Devi Putri Eka Sari is 37. She has three children. Since she was a girl, she has had to purchase water from sellers who work in her low-income neighborhood. While the government installed water pipes and pumps, the water does not always come.

Sari said, if the water did flow, she is not sure she would drink it. "It's not healthy," she said. "It's filled with bacteria that will make you sick." She said it also smells like chemicals.

The World Health Organization says she is right. Seven of 10 households in Indonesia use drinking water that contains the dangerous bacteria known as E. coli.

As a result, she and many other Indonesians have been buying water all their lives. They either use large, refillable containers or single-use bottles. This creates a lot of waste.

"It's the option we have," she said.

Ras El Ma, Morocco

In the North African country of Morocco, a river flows next to the farm where Mimoun Nadori's family has grown fruits and vegetables for a long time.

But when he tastes the water from the river today, he makes a bad face. The water is salty. He said it was not that way in the past. Back then, as he said: "Everything was green. We drank from the river and washed with the river. We made a life with it."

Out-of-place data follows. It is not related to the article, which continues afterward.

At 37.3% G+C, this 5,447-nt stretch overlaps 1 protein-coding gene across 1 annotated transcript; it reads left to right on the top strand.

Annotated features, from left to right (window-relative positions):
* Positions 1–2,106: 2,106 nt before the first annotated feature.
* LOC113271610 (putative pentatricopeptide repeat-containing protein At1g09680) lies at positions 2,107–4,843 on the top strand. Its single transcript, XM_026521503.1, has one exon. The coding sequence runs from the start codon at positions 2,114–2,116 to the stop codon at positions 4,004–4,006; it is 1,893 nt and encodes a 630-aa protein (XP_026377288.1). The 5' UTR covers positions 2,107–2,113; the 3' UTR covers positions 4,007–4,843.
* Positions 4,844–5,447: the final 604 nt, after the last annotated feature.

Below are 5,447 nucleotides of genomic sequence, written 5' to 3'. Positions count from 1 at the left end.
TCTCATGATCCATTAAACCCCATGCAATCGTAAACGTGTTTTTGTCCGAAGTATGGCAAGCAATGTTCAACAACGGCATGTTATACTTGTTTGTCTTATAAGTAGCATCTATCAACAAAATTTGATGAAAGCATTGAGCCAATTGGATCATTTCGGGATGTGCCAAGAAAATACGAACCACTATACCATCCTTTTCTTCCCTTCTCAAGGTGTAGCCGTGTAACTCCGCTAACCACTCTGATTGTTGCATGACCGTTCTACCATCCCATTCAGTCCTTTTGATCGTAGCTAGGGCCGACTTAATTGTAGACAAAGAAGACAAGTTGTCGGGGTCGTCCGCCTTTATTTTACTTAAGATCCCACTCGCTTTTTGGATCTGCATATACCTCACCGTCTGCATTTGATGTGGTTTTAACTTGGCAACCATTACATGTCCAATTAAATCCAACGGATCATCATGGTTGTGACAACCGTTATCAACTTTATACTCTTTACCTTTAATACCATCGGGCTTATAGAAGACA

His land is along the Moulouya River, which does not flow like it did in the past. Dams were built and water is pumped upstream. That means Nadori's land gets less water. The water hardly moves, which permits seawater to come in.

Nadori now has to bring water in for the chickens he raises. He once raised cows, but he discovered the cows were drinking from the tainted water. The cows died.

He admitted there is more than one reason for the lack of water.

"We won't lie and say the reason is only humans or drought, it's both," he said. "We don't know how to use water and we waste a lot of water."

Corning, California, United States